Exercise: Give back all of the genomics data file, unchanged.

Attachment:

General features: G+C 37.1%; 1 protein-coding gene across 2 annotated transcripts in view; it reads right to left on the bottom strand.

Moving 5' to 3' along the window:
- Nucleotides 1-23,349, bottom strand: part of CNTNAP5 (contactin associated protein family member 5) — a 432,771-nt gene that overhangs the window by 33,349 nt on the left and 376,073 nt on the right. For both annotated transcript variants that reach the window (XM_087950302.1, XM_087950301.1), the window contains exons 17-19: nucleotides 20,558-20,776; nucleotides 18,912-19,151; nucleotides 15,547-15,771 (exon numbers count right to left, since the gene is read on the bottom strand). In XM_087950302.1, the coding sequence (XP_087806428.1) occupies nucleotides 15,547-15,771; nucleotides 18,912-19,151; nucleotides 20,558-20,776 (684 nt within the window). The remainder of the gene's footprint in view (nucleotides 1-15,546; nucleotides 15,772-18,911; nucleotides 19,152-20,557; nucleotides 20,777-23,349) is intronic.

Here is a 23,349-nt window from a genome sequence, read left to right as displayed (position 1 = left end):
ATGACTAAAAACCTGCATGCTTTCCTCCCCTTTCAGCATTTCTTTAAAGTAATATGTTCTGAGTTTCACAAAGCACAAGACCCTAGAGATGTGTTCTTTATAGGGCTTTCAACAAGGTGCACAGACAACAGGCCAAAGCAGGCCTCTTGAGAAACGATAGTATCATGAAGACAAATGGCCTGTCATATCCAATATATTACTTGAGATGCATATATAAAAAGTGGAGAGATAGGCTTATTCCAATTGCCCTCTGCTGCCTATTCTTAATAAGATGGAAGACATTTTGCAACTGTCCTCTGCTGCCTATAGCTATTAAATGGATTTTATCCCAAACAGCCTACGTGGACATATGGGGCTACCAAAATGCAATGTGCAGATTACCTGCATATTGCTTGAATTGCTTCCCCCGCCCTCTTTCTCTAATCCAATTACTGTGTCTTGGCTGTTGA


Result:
General features: G+C 37.1%; 1 protein-coding gene across 2 annotated transcripts in view; it reads right to left on the bottom strand.

Moving 5' to 3' along the window:
- Nucleotides 1-23,349, bottom strand: part of CNTNAP5 (contactin associated protein family member 5) — a 432,771-nt gene that overhangs the window by 33,349 nt on the left and 376,073 nt on the right. For both annotated transcript variants that reach the window (XM_087950302.1, XM_087950301.1), the window contains exons 17-19: nucleotides 20,558-20,776; nucleotides 18,912-19,151; nucleotides 15,547-15,771 (exon numbers count right to left, since the gene is read on the bottom strand). In XM_087950302.1, the coding sequence (XP_087806428.1) occupies nucleotides 15,547-15,771; nucleotides 18,912-19,151; nucleotides 20,558-20,776 (684 nt within the window). The remainder of the gene's footprint in view (nucleotides 1-15,546; nucleotides 15,772-18,911; nucleotides 19,152-20,557; nucleotides 20,777-23,349) is intronic.

Here is a 23,349-nt window from a genome sequence, read left to right as displayed (position 1 = left end):
ATGACTAAAAACCTGCATGCTTTCCTCCCCTTTCAGCATTTCTTTAAAGTAATATGTTCTGAGTTTCACAAAGCACAAGACCCTAGAGATGTGTTCTTTATAGGGCTTTCAACAAGGTGCACAGACAACAGGCCAAAGCAGGCCTCTTGAGAAACGATAGTATCATGAAGACAAATGGCCTGTCATATCCAATATATTACTTGAGATGCATATATAAAAAGTGGAGAGATAGGCTTATTCCAATTGCCCTCTGCTGCCTATTCTTAATAAGATGGAAGACATTTTGCAACTGTCCTCTGCTGCCTATAGCTATTAAATGGATTTTATCCCAAACAGCCTACGTGGACATATGGGGCTACCAAAATGCAATGTGCAGATTACCTGCATATTGCTTGAATTGCTTCCCCCGCCCTCTTTCTCTAATCCAATTACTGTGTCTTGGCTGTTGA